• Lack of assurance on minimum service requirements prescribed for banks.

(Paragraph 3.14)

  • Issues in reconciliation of GST receipts.

(Paragraph 3.15)

  • Issues such as payment initiated before expiry of Common Portal Identification Number (CPIN) but Challan Identification Number (CIN) generated after expiry of CPIN and incorrect display of messages to taxpayers were not dealt with until pointed out by audit.

(Paragraph 3.16)

  • Facility of payment through Debit / Credit cards could not be made available as Ministry did not decide on how to deal with the financial implications.

(Paragraph 3.18)

In a system with automated interface between the IT applications of the banks and GST portal, there should be no  scope for errors such as invalid GSTIN and expiry of CPIN leading to non-reconciliation of GST receipts.

(Paragraph 3.15)

IGST Settlement reports

All the IGST Settlement Ledgers were not being generated due to non-implementation of corresponding GST modules, like imports and appeals. This, coupled with the inaccuracies in the settlement algorithm and limitation of the GSTR-3B return in capturing all the information required for settlement, had a bearing on the settlement of funds to the Centre and various States.

− The incomplete IGST ledgers were partly responsible for Rs. 2,11,688 crore of IGST balance remaining unsettled during 2017-18.

(Paragraph 3.22)

− Duplicate records were noticed in 6,748 cases in 5 Settlement ledgers, leading to inaccurate settlement of Rs. 416.07 crore IGST funds for the period from July 2017 to July 2018.

(Paragraph 3.23)

− Incorrect settlement of IGST amounting to Rs. 359.46 crore during the period from July 2017 to July 2018 was noticed because of erroneous entries in settlement ledgers due to the algorithm picking up entries from wrong category of taxpayers.

(Paragraph 3.25)

− Unrealistic erroneous claim of ITC of IGST by one taxpayer, representing 79 per cent of total ITC claim by all taxpayers for a month, was allowed by the system, exposing the vulnerability of the system to fraudulent ITC claims.

(Paragraph 3.26)

System design deficiencies

  • There were no control totals like check sums or record level totals in files shared with Accounting authorities.

(Paragraph 3.17)

  • The IGST algorithm was found to be defective picking up entries from wrong reports in IGST module.

(Paragraph 3.25)

  • A field like turnover limit, prone to changes, was not made configurable.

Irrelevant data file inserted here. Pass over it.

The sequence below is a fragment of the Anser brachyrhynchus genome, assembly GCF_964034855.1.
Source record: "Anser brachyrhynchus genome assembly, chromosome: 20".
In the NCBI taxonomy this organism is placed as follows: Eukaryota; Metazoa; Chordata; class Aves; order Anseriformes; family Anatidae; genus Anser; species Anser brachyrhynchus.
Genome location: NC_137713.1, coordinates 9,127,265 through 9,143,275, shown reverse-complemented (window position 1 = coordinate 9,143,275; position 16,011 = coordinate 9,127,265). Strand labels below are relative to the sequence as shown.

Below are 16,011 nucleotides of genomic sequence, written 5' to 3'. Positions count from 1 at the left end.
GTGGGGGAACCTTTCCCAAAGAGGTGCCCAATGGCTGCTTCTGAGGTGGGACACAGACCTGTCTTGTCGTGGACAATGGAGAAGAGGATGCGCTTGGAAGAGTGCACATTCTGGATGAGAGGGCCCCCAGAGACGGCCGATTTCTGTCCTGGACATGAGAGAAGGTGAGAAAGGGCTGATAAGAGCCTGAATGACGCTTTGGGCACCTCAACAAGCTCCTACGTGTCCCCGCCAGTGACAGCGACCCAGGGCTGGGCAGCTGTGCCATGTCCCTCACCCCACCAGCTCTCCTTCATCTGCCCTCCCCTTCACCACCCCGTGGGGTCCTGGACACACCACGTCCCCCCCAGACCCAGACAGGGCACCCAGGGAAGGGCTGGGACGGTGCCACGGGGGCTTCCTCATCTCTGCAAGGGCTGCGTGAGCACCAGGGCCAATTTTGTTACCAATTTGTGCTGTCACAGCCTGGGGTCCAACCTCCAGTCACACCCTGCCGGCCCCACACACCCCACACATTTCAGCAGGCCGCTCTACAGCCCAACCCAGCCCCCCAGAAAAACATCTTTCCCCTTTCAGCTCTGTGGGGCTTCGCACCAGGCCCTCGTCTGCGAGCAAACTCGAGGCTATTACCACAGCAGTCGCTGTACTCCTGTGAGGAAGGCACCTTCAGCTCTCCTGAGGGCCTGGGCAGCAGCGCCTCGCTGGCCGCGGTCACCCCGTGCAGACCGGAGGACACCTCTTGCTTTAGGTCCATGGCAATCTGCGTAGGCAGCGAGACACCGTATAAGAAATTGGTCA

(Paragraph 3.7.1)

  • No alert was issued when the threshold of turnover prescribed for Composition Levy Scheme was crossed.

(Paragraph 3.7.1)

Business Continuity and Change Management

Business Continuity Policy was not finalised and only Disaster Recovery Plan had been in place.

(Paragraph 3.28.1)

Lack of a systemic approach to change management, coupled with some of the deficiencies pointed by this audit remaining unaddressed even after GSTN reported corrective action, indicated the crucial risks existing in the application running on the GST portal.

(Paragraph 3.29)

To sum up the IT Audit findings:

While acknowledging that GST is a completely new system being developed, in view of its magnitude and Pan-India impact, it is all the more necessary that due care is taken both in development and in testing of the system before roll out. The failure to map business rules correctly and the absence of key validations in the rolled out system points to inadequacies in the functioning of GSTN.

The issues brought out in IT audit also pointed towards the need for GSTN to re-examine prioritisation of development of various functionalities, strengthen their root cause analysis and testing process to ensure that critical deficiencies in application are detected and rectified before rollout to public. The role of the executive in UAT / SRS sign off also needs to be re-examined.

The problem of accumulation of IGST balance due to unavailable IGST settlement reports should be resolved on priority to minimize the need for resorting to ad hoc apportionment of unsettled IGST, to be adjusted against future apportionments due to the States.

(Paragraph 3.31)

Chapter IV : Compliance audit of GST

  • Unhindered and full access to pan-India data is crucial for meaningful audit and to draw required assurances needed, otherwise certifying revenue receipts may become difficult.
  • In absence of access to GST data, the conclusions in this chapter on compliance audit were based on limited audits carried out in the field. However, the gamut of issues brought out even in this limited audit point to serious systemic deficiencies that need to be addressed by the department.

(Paragraph 4.1)

  • Some of the audit findings on Transition Credits indicated that data / red flags available in ACES have not been efficiently leveraged to identify and reject inadmissible credits.

(Paragraph 4.7)

  • Non-allocation or wrong mapping of registered taxpayers carried the risk of the returns filed/ not filed by such taxpayers not being subject to any kind of scrutiny by the jurisdictional officer. In this highly IT intensive environment also, Range Offices had to physically take up problems created by an IT system for resolution.

(Paragraph 4.9.2)

  • The instances of non-adherence to the provisions relating to Refunds, pointed towards the need for expediting automation of refund processing with proper checks and validations besides improving the system for monitoring manual processing of refunds, till automation is completed.

(Paragraph 4.11)

The system of payment and settlement of tax that was envisaged for GST was based on one hundred per cent invoice-matching and availlment of input tax credit, as well as settlement of IGST on the basis of invoice-matching. Neither is possible as of now, as an invoice-matching system has not kicked-in. Invoice-matching is the critical requirement that would yield the full benefits of this major tax reform. It would protect the tax revenues of both the Centre and the States, it would lead to proper settlement of IGST and would minimise, if not eliminate, the tax official-assessee interface. In fact, even “assessment” in the sense understood in the manual system may no longer be necessary (returns themselves can be generated by a system that matches invoices); and cases of evasion etc., can be traced by applying analytical tools and AI to the massive data that crores of invoices generate.

Download Report No.11 of 2019 – Compliance Audit of Union Government, Department of Revenue (Indirect Taxes – Goods and Services Tax)